Marc Maxson is a PhD neuroscientist who helps coordinate the GlobalGiving Storytelling project in East Africa, a monitoring and evaluation experiment that aims to provide all organizations with a richer, complex view of the communities they serve (See www.globalgiving.org/story-tools/ for details). He was formerly a Peace Corps Volunteer in The Gambia (1999-2001) and did a Fulbright research project around the impact of computers and the Internet on rural education in West Africa. You can read Marc's fascinating blog here:
Irene Guijt (PhD) has a passion for learning-oriented knowledge processes in international development. She conducts research, designs processes, and conducts training on innovative thinking on monitoring and evaluation that enhances learning. She has worked with a wide range of multilateral and non-governmental international development organizations and foundations working in Africa, Asia, Latin America, and Europe. Currently, her work includes a strong focus on narrative-based evaluation approaches, to understand their potential and pitfalls. Six themes hold her interest: the process of sensemaking once the data has been collected; citizen’s voice and how it can inform policy and practice; the theory of monitoring; values and how these are espoused and practiced, narratives as data, and the politics of evaluation.
For more information on Global Giving and their use of storytelling see:
http://www.globalgiving.org/story-tools/ (Details about adaption of the method)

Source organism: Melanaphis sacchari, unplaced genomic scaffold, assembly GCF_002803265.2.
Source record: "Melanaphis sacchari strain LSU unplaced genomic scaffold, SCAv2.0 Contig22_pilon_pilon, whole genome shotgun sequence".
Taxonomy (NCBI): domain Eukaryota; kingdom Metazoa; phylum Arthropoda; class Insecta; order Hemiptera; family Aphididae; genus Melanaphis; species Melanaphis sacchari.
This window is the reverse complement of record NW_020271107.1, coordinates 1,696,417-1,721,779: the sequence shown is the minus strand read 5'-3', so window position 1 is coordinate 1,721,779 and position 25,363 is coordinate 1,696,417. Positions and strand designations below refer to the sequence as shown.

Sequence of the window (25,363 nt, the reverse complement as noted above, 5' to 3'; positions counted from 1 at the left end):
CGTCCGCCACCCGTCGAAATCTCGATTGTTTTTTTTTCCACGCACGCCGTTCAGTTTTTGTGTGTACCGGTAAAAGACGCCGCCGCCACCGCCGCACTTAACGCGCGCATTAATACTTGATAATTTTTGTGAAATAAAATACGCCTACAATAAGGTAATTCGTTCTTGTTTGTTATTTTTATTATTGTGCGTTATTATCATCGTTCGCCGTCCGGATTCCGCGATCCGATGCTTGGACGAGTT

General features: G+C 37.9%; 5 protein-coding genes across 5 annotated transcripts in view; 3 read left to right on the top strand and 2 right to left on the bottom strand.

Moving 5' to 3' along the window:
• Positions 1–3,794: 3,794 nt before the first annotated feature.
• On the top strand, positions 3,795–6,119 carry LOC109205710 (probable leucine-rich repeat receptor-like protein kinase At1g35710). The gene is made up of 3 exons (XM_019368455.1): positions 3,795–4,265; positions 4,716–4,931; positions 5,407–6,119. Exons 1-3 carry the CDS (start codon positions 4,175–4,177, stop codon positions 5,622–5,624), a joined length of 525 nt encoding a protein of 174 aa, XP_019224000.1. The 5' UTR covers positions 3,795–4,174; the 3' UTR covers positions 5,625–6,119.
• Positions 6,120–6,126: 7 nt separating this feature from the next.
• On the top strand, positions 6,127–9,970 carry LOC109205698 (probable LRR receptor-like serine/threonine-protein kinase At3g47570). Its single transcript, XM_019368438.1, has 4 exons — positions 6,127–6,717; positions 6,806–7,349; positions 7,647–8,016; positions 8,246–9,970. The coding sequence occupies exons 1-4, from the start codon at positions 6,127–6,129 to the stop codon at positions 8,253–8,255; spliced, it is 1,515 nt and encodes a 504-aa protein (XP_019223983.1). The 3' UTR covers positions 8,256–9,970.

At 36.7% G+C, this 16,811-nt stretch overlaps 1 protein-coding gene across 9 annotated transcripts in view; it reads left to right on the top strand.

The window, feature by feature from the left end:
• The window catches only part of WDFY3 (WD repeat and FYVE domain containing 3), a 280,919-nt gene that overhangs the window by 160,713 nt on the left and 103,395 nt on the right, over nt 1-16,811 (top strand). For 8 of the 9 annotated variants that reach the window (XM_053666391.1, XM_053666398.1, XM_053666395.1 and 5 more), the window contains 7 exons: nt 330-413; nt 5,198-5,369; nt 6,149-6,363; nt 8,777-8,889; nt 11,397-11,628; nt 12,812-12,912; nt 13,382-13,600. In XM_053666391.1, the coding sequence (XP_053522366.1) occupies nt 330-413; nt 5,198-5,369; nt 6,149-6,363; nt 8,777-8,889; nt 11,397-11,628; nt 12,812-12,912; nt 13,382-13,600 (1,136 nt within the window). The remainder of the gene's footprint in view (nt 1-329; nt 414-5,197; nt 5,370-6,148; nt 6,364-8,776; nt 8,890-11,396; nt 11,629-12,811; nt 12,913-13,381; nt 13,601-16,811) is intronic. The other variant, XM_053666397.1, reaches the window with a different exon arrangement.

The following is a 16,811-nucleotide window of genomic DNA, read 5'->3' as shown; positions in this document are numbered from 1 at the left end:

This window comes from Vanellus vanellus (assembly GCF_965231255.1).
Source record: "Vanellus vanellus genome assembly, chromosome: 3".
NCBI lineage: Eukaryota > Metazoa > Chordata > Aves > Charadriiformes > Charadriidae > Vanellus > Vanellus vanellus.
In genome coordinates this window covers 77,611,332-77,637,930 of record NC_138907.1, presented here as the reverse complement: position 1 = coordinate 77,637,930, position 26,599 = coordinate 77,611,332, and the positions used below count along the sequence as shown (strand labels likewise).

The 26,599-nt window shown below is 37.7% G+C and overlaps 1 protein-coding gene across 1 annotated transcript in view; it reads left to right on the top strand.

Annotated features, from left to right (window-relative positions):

Register for the Webinar "Storytelling and Development in East Africa" by by emailing email@example.com
Silla Sigurgeirsdóttir: Iceland's Loud NO
The small island of Iceland has lessons for the world. It held a referendum in April to decide, more or less, whether ordinary people should pay for the folly of the bankers (and by extension, could governments control the corporate sector if they depended on it for finance). Sixty per cent of the population rejected an agreement negotiated between Iceland, the Netherlands and the UK to pay back the British and Dutch governments for the money they spent to recompense savers with the failed bank Icesave. That was less resistance than the first referendum last spring, when 93% voted no.
Silla Sigurgeirsdottir is lecturer in public policy at the University of Iceland. She lived in London from 1998 to 2007 while finishing her masters and PhD degrees in Social Policy and Public Policy Studies at the London School of Economics and Political Science. Silla has worked for the Icelandic government as a strategic policy adviser at the Ministry for Foreign Affairs and the Ministry of Health from July 2007, the month the stock market started to fall on Wall Street, and until the autumn of 2008 when the three big Icelandic banks collapsed and crushed the rest of the Icelandic economy.She has written about Iceland's recent crises in Le Monde Diplomatique and the New Left Review.